What has happened by the time Eliot springs on the scene is that knowledge has drifted dangerously loose from its emotional moorings, threatening a crisis of ideological faith. There had been, once upon a time, a discourse which both explained to you how it was with the world and supplied you with appropriately profound feelings about it; but religion is increasingly failing to mediate fact and value, objective and subjective, as the young Marian Evans abandons her early self-punitive Evangelicism to consort with fashionable Coventry freethinkers. For Matthew Arnold, it is culture which will inherit the ideological role of religion in sustaining a corporate faith; but Arnold’s ‘culture’ is altogether too lofty and nebulous an idea for the task in hand, too much on the side of sentiment rather than science. It is Eliot who, unlike Charlotte Brontë or Elizabeth Gaskell, refuses the role of sentimental supplement and with extravagant ambitiousness sets about the project of, in Shelley’s fine phrase, ‘imagining what we know’ – transmuting the findings of contemporary science and philosophy into the very stuff of lived experience, and so precisely fulfilling the role allotted by her period to a female intellectual. The medium of this trans formation is the realist novel: a form of imaginative sociology which interweaves the law of the heart with the laws of historical development and can shift its focus from the depths of individual subjectivity to a grandly synoptic survey of the social whole. If inwardness and objectivity have split apart in social life, as facts are reified and feelings etherealised, then some new paradigm of social knowledge is urgently required, and its name is realist fiction.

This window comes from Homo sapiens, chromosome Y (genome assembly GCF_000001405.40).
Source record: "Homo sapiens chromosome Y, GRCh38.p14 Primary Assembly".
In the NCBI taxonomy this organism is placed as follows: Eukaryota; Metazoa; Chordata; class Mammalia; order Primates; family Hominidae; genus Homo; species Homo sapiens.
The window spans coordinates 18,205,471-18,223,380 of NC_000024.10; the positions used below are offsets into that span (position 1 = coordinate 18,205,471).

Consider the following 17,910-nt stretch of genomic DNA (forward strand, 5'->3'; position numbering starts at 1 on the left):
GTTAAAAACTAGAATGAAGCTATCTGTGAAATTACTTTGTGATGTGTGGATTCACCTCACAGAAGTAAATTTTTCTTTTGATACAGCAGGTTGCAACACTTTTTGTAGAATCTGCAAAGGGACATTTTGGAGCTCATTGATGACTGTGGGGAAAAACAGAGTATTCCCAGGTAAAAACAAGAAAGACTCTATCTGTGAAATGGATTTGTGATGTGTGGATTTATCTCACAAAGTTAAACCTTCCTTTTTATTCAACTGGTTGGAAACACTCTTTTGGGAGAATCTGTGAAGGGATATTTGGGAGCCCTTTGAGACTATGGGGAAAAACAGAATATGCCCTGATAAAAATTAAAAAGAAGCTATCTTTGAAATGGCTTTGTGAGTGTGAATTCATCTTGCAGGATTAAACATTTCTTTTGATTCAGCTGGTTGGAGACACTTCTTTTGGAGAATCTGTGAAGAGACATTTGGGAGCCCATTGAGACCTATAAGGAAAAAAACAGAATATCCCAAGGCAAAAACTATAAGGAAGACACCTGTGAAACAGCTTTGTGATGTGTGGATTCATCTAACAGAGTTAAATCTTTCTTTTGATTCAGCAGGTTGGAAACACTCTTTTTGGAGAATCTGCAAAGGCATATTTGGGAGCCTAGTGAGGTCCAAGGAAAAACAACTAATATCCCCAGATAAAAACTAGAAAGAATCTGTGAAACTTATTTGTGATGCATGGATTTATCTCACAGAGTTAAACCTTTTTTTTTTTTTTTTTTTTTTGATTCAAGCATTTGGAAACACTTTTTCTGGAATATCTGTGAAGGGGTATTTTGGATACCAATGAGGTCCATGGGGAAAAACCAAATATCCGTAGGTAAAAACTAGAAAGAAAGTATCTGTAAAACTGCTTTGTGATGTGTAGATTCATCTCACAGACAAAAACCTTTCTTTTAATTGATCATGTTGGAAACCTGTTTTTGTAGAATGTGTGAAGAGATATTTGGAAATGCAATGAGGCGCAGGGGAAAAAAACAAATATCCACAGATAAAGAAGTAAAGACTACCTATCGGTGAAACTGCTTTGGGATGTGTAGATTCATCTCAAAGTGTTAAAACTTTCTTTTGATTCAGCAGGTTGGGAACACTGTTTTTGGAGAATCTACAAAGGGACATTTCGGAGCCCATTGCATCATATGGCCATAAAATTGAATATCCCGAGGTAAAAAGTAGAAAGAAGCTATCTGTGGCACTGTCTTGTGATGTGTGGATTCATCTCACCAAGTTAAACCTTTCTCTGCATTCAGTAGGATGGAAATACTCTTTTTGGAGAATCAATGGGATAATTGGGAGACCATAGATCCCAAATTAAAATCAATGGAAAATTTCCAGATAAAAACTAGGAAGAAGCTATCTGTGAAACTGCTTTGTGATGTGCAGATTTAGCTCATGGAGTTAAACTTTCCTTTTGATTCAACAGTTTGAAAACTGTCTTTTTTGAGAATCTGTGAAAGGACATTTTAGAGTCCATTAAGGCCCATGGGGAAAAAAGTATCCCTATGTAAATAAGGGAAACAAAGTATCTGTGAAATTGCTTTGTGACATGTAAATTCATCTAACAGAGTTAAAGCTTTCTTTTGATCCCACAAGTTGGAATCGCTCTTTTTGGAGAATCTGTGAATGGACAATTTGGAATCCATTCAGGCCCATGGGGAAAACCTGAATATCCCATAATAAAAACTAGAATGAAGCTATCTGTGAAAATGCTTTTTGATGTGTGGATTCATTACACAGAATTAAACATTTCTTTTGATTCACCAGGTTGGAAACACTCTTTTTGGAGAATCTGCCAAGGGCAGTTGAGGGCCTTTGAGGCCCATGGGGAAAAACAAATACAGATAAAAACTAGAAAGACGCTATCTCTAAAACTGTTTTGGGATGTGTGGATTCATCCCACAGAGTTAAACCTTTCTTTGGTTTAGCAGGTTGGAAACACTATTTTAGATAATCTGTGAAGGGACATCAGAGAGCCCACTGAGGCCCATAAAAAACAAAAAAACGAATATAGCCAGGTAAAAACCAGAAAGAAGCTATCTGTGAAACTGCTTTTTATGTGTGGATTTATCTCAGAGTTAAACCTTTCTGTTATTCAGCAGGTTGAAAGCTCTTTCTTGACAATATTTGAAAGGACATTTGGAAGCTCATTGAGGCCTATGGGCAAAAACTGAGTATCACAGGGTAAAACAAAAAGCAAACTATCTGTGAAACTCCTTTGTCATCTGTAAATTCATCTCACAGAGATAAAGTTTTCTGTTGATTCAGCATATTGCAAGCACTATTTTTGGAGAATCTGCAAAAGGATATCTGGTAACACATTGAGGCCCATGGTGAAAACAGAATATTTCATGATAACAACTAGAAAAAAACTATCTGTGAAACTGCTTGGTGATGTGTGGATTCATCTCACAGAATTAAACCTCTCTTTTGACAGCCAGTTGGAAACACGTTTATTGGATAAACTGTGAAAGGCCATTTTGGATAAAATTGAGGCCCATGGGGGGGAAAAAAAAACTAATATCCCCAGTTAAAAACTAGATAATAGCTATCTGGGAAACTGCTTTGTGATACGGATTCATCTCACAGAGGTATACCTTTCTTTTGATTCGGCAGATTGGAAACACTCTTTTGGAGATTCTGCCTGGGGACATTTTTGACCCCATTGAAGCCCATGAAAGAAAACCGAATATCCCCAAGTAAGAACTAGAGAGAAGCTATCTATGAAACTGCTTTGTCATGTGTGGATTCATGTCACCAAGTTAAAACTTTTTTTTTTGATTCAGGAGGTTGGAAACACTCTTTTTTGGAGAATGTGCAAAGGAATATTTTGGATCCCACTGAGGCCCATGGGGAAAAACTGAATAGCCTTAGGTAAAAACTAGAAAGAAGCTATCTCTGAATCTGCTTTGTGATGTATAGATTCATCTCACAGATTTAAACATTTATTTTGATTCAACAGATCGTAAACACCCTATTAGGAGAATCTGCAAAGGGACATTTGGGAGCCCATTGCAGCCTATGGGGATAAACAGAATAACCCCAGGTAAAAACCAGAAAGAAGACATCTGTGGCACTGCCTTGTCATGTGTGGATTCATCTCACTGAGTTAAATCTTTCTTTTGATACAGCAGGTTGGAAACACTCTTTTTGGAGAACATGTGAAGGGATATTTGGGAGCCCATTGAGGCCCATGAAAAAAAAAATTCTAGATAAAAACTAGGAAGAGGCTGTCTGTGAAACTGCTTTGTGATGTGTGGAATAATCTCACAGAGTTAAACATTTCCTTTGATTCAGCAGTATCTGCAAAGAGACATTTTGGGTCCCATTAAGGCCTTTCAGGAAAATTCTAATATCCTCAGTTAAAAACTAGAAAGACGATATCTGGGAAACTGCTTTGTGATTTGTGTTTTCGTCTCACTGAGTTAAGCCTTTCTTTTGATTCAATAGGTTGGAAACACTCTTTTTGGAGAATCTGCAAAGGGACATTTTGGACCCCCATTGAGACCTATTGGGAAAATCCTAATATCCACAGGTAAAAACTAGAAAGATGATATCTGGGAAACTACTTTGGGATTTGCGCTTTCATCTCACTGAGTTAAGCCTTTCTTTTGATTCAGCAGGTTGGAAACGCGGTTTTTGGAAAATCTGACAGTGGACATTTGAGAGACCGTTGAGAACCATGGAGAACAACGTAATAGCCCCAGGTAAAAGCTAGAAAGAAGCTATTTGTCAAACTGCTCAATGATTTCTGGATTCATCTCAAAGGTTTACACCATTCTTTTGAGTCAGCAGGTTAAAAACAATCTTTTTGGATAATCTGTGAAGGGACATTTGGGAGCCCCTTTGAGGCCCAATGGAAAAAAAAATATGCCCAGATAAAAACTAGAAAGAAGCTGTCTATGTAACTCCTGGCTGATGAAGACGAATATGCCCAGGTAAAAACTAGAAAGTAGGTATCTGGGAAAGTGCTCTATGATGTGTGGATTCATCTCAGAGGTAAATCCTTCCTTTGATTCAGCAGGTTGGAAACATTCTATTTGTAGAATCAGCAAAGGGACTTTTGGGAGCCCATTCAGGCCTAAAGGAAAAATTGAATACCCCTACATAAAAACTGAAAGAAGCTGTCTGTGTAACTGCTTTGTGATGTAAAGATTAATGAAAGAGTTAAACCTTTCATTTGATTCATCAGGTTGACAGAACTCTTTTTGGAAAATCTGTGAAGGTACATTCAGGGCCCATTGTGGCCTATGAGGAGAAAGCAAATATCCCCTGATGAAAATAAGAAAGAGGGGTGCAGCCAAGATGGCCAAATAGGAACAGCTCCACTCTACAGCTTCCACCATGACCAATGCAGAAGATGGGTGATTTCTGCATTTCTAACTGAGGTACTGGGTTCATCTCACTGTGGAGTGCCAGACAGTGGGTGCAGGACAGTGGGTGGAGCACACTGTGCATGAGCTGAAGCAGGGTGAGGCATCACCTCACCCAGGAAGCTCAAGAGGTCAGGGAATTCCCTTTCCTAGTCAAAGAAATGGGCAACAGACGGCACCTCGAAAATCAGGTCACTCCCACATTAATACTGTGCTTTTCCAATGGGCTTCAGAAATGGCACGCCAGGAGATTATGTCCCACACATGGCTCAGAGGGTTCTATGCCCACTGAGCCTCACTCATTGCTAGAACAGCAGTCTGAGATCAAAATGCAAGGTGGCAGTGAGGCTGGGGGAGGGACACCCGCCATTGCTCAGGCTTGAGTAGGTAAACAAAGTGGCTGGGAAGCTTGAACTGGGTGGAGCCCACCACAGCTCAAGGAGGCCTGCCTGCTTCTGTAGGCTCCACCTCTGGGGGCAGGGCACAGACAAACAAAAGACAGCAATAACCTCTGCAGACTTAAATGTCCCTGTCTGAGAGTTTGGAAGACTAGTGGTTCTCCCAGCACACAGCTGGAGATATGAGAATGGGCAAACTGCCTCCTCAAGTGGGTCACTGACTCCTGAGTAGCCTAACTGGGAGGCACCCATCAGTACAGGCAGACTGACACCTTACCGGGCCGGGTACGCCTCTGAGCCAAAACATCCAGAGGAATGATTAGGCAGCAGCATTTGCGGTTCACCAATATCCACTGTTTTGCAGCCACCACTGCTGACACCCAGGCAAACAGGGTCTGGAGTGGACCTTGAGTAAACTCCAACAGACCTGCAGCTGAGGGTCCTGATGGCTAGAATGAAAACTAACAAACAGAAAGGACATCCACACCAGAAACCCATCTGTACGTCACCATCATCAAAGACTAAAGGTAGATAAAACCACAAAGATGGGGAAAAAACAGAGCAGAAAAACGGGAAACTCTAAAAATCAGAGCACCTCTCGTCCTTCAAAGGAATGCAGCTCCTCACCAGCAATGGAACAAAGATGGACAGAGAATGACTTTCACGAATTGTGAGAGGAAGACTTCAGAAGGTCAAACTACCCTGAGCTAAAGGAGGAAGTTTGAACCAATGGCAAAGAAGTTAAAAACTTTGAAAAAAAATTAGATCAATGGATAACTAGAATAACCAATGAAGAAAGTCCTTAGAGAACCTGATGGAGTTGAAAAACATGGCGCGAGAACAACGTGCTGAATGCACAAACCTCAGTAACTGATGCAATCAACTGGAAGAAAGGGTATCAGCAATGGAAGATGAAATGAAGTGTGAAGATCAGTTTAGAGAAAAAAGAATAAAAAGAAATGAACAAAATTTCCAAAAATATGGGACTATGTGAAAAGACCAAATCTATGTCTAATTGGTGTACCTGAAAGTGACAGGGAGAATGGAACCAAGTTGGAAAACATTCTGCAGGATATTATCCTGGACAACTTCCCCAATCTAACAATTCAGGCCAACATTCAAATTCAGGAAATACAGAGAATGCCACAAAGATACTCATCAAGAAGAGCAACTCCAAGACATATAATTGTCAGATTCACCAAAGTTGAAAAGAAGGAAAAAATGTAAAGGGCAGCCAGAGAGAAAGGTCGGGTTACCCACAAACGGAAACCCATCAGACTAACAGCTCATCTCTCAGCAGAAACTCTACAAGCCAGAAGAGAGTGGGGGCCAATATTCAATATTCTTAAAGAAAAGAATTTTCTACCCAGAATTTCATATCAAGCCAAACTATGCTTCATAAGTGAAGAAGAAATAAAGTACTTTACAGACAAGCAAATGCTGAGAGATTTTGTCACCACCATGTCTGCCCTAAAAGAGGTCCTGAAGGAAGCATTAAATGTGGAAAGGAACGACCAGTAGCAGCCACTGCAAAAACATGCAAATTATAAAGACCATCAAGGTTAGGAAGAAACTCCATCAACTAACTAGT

Science makes for material progress, but threatens in the process to uproot traditional bonds and so to undo humankind in the act of perfecting it. Thus Eliot is fascinated by projects which are at once scientific and spiritual, all the way from Feuerbach’s religion of humanity to Comte’s bizarre blending of material laws and sacramental rituals. In the humblest evolutionary offshoot one can discern some mighty cosmological drama, so that for Eliot scientific rationalism itself comes to be invested with the passionate faith of traditional religion. As the aspiring daughter of a stoutly conservative farm manager from rural Warwickshire, Eliot was conveniently cusped between traditional devotion and modern development, and sought to resolve this conflict in every piece of fiction she produced. She was painfully, creatively Janus-faced in other ways too, caught between provincial and cosmopolitan, rural and urban, masculine and feminine. Like several of the great 19th-century novelists – the Brontës, Dickens, Hardy – she stemmed neither from the gentry nor the working class but from the petty bourgeoisie, and as such was able to see both up and down the social scale and to experience some thing of its characteristic contradictions.